Hesione

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For the opera on the subject by André Campra, see Hésione. For ships named Hesione, see SS Hesione.

In Greek mythology and later art, the name Hesione /hˈs.ən/ refers to various mythological figures, of whom the Trojan princess Hesione is most known.

Princess Hesione of Troy[edit]

Heracles saves Hesione; 15th-century miniature
AGERNSHEIMIG 10313152530.jpg

According to the Bibliotheca, the most prominent Hesione was a Trojan princess, daughter of King Laomedon of Troy, sister of Priam and second wife of King Telamon of Salamis. The first notable myth Hesione is cited in is that of Hercules, who saves her from a sea monster. However, her role becomes significant many years later when she is described as a potential trigger of the Trojan War.[1]

Apollo and Poseidon were angry at King Laomedon because he refused to pay the wage he promised them for building Troy's walls. Apollo sent a plague and Poseidon a sea monster to destroy Troy.[2] Oracles promised deliverance if Laomedon would expose his daughter Hesione to be devoured by the sea monster (in other versions, the lot happened to fall on her) and he exposed her by fastening her naked to the rocks near the sea.[2] Heracles, Telamon and Oicles happened to arrive on their return from the expedition against the Amazons. Seeing her exposed, Heracles promised to save her on condition that Laomedon would give him the wonderful horses he had received from Zeus as compensation for Zeus' kidnapping of Ganymede.[2] Laomedon agreed, and Heracles slew the monster. In some accounts, after being swallowed by it, he hacked at its innards for three days before it died. He emerged, having lost all his hair. However, Laomedon refused to give him the promised award.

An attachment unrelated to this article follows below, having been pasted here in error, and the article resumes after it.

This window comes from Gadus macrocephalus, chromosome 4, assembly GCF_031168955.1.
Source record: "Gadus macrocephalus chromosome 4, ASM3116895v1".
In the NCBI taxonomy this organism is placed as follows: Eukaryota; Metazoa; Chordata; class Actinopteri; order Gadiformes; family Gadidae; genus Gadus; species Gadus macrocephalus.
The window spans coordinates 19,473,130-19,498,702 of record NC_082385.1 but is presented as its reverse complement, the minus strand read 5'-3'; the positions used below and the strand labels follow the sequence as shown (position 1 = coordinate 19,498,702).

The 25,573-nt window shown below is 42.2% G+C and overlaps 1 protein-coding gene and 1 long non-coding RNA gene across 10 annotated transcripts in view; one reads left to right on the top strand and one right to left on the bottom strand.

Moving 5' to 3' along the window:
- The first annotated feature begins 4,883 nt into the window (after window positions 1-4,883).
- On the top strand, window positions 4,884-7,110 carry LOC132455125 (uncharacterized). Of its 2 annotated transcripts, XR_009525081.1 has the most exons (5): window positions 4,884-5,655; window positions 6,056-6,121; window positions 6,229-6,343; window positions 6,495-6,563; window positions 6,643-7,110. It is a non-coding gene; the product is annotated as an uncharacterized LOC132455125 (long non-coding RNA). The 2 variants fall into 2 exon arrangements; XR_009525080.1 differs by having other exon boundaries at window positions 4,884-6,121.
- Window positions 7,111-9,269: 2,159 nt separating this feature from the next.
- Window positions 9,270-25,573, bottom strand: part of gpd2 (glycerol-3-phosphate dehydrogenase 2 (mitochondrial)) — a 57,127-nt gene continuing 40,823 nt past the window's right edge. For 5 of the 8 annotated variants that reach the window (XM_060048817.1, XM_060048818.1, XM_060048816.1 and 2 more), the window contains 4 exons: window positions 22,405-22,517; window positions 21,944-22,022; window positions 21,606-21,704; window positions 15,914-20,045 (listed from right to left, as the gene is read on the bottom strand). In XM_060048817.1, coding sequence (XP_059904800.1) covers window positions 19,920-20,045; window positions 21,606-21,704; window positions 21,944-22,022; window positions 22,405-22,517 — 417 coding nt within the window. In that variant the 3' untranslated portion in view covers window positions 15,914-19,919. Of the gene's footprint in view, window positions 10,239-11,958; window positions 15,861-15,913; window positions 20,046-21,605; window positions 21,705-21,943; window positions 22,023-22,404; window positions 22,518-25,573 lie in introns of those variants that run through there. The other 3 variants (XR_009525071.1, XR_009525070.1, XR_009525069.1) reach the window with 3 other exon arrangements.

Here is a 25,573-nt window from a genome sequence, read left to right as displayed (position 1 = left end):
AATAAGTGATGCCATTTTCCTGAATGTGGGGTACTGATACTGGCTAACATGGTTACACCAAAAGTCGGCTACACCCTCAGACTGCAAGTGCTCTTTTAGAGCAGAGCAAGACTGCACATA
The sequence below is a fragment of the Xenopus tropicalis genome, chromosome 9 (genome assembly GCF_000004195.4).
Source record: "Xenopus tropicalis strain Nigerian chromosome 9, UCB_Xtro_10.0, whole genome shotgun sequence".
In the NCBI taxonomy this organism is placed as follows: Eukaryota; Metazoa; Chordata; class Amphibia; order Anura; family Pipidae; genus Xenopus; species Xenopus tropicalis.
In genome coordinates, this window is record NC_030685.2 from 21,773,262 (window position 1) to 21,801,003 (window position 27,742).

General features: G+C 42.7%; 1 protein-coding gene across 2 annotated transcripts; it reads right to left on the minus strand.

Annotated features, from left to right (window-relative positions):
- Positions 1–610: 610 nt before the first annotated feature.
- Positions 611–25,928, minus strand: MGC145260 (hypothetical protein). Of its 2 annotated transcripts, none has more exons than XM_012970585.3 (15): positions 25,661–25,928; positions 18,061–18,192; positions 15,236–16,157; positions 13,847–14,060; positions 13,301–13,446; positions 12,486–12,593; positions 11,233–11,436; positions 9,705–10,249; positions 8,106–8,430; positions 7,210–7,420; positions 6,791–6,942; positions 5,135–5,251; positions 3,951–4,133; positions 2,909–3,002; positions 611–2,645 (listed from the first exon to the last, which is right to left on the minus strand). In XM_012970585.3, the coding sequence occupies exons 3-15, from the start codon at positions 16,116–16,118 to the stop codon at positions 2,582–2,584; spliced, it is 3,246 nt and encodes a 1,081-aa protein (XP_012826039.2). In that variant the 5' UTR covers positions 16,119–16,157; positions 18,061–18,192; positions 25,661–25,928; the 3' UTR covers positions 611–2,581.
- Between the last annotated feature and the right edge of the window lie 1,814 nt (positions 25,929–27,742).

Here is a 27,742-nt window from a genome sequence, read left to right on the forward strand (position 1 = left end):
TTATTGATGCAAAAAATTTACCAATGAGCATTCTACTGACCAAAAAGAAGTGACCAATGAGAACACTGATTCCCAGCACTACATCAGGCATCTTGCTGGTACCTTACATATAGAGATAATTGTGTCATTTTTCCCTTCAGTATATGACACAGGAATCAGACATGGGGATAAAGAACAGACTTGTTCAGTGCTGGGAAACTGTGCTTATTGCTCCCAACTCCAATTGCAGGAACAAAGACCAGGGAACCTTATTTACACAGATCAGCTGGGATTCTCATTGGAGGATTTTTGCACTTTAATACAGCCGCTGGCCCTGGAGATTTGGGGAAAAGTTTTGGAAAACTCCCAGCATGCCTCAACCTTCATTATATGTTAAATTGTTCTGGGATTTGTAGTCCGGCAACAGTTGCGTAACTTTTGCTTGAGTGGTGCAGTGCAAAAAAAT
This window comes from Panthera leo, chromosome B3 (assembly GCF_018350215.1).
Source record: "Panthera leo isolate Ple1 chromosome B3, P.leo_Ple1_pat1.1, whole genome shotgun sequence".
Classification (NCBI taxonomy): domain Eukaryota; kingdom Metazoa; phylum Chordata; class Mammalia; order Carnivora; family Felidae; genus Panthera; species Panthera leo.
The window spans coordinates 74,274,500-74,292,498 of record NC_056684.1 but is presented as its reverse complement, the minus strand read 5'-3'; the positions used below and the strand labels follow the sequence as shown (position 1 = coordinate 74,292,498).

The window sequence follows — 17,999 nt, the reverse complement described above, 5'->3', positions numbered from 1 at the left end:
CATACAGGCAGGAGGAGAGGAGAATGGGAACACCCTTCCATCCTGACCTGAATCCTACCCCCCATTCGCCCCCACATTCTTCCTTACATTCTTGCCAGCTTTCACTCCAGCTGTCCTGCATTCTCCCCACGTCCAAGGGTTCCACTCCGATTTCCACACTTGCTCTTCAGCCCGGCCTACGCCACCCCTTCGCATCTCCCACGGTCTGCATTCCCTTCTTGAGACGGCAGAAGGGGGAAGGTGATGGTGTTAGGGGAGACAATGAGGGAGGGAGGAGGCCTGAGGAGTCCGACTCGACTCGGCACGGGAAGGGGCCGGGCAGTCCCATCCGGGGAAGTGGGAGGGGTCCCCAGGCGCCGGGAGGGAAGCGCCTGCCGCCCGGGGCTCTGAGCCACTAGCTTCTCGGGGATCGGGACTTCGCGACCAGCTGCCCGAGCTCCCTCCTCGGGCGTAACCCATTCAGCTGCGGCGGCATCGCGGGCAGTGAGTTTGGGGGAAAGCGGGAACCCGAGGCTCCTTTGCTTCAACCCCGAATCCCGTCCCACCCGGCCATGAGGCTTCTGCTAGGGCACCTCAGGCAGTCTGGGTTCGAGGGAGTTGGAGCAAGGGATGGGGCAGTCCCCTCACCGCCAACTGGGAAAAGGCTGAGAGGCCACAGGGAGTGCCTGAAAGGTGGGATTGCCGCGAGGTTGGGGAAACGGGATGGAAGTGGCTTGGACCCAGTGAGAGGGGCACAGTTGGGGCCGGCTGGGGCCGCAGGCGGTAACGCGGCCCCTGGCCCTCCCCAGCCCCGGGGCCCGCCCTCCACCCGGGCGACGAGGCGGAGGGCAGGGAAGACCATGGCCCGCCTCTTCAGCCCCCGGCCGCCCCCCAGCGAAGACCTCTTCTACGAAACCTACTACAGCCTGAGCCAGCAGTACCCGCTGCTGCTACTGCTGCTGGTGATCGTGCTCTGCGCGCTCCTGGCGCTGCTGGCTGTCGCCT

In a later expedition, Heracles attacked Troy, slew Laomedon and all of Laomedon's sons except the youngest, Podarces.[3] Heracles gave Laomedon's daughter Hesione as a prize to Telamon instead of keeping her for himself.[4] He allowed her to take with her any captives that she wished; she chose her brother Podarces. Heracles allowed her to ransom him in exchange for her veil. Therefore, Podarces henceforth became known as Priam, from ancient Greek πρίασθαι priasthai, meaning "to buy".[5] Heracles then bestowed the government of Troy on Priam. However, it is also claimed that Priam simply happened to be absent campaigning in Phrygia during Heracles' attack on Troy.

Hesione was taken home by Telamon, married him and bore him a son, Teucros,[6] half-brother to Telamon's son from his first marriage, Ajax. Alternatively, she became pregnant with Trambelus while still on board the ship and then escaped; it is also possible, though, that the mother of Trambelus was not Hesione, but a certain Theaneira.[7]

Many years later, when Hesione was an old woman, Priam sent Antenor and Anchises to Greece to demand Hesione's return, but they were rejected and driven away. Priam then sent Paris and Aeneas to retrieve her, but Paris got sidetracked and instead brought back Helen, queen of Sparta and wife of Menelaus. Priam was ultimately willing to accept the abduction of Helen, due to the Greeks' refusal to return Hesione.

Others named Hesione[edit]

Spurious references[edit]

The name Hesione in Dictys Cretensis 4.22 appears to be an error for Plesione of Dictys 1.9 and that in turn an error for Pleione.


Notes[edit]

  1. ^ Schwab, G. p. 315
  2. ^ a b c Smith, p. 34
  3. ^ Smith, p. 38
  4. ^ Smith, pp. 38, 65
  5. ^ Smith, p. 39
  6. ^ Smith, p. 65
  7. ^ John Tzetzes on Lycophron, 467 & 469[full citation needed]
  8. ^ Acusilaus, fr. 34 Fowler (Fowler 2001, p. 22; Fowler 2013, p. 113; Freeman, p. 17 fragment 33).
  9. ^ Aeschylus, Prometheus Bound 552–560.

References[edit]

  • Aeschylus (?), Prometheus Bound in Aeschylus, with an English translation by Herbert Weir Smyth, Ph. D. in two volumes. Vol 2. Cambridge, MA. Harvard University Press. 1926. Online version at the Perseus Digital Library.
  • Apollodorus; Hyginus (2007). Apollodorus' Library and Hyginus' Fabulae: Two Handbooks of Greek Mythology. R. Scott Smith (translator). Hackett. ISBN 978-0872208209. 
  • Fowler, R. L. (2001), Early Greek Mythography: Volume 1: Text and Introduction, Oxford University Press, 2013. ISBN 978-0198147404.
  • Fowler, R. L. (2013), Early Greek Mythography: Volume 2: Commentary, Oxford University Press, 2013. ISBN 978-0198147411.
  • Freeman, Kathleen, Ancilla to the Pre-Socratic Philosophers: A Complete Translation of the Fragments in Diels, Fragmente Der Vorsokratiker, Harvard University Press, 1983. ISBN 9780674035010.
  • Schwab, G. (2001). Gods and Heroes of Ancient Greece. New York: Pantheon Books.

External links[edit]

  • Media related to Hesione at Wikimedia Commons